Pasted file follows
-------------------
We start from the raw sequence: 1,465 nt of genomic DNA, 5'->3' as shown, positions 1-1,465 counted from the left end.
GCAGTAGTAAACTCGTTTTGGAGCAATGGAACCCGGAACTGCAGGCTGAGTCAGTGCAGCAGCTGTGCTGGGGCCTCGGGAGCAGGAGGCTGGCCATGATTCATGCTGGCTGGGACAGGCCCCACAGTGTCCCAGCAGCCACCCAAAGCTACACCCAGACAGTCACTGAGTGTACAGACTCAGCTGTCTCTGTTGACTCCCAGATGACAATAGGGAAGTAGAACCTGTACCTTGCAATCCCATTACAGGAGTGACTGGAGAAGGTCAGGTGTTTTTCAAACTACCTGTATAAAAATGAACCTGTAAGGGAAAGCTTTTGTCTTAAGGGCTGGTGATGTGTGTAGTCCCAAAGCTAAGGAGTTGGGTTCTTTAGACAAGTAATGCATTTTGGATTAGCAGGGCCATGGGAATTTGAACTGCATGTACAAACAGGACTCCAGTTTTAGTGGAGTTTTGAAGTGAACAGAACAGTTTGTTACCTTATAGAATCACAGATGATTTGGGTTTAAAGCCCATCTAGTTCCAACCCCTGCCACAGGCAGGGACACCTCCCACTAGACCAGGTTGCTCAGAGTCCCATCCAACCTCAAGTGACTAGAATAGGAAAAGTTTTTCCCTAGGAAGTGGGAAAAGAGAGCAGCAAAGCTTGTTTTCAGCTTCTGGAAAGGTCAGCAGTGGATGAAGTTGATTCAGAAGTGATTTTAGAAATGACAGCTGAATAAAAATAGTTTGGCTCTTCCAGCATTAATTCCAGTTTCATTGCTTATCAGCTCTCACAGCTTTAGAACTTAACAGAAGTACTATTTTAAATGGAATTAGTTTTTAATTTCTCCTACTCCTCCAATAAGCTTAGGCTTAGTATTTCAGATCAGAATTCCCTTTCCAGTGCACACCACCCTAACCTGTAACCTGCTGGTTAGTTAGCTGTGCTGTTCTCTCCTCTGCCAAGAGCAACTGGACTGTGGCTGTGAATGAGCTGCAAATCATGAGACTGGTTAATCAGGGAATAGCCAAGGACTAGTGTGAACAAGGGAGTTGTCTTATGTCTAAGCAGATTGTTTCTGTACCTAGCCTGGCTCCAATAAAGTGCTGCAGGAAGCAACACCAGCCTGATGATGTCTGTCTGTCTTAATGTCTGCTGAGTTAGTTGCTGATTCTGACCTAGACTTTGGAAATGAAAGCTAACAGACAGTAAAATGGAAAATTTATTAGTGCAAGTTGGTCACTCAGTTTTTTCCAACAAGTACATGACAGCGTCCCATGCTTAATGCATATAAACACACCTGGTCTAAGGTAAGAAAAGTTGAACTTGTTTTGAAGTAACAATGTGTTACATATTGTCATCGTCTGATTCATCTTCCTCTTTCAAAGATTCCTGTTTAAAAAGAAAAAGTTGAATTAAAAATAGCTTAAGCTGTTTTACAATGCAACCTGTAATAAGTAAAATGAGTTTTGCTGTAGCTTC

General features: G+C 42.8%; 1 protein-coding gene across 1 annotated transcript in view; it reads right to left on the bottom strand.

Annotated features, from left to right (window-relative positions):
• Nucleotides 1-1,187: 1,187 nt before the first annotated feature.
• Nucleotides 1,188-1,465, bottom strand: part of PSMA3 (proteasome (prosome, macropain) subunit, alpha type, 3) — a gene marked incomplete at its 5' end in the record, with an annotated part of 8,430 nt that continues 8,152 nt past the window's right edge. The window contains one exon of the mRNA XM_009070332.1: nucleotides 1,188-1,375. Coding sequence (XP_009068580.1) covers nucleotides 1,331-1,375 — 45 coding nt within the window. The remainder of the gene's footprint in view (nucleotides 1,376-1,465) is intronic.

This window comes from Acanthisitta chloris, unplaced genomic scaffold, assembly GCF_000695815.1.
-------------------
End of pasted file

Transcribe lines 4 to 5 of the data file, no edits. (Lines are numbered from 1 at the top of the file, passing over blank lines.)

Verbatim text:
Annotated features, from left to right (window-relative positions):
• Nucleotides 1-1,187: 1,187 nt before the first annotated feature.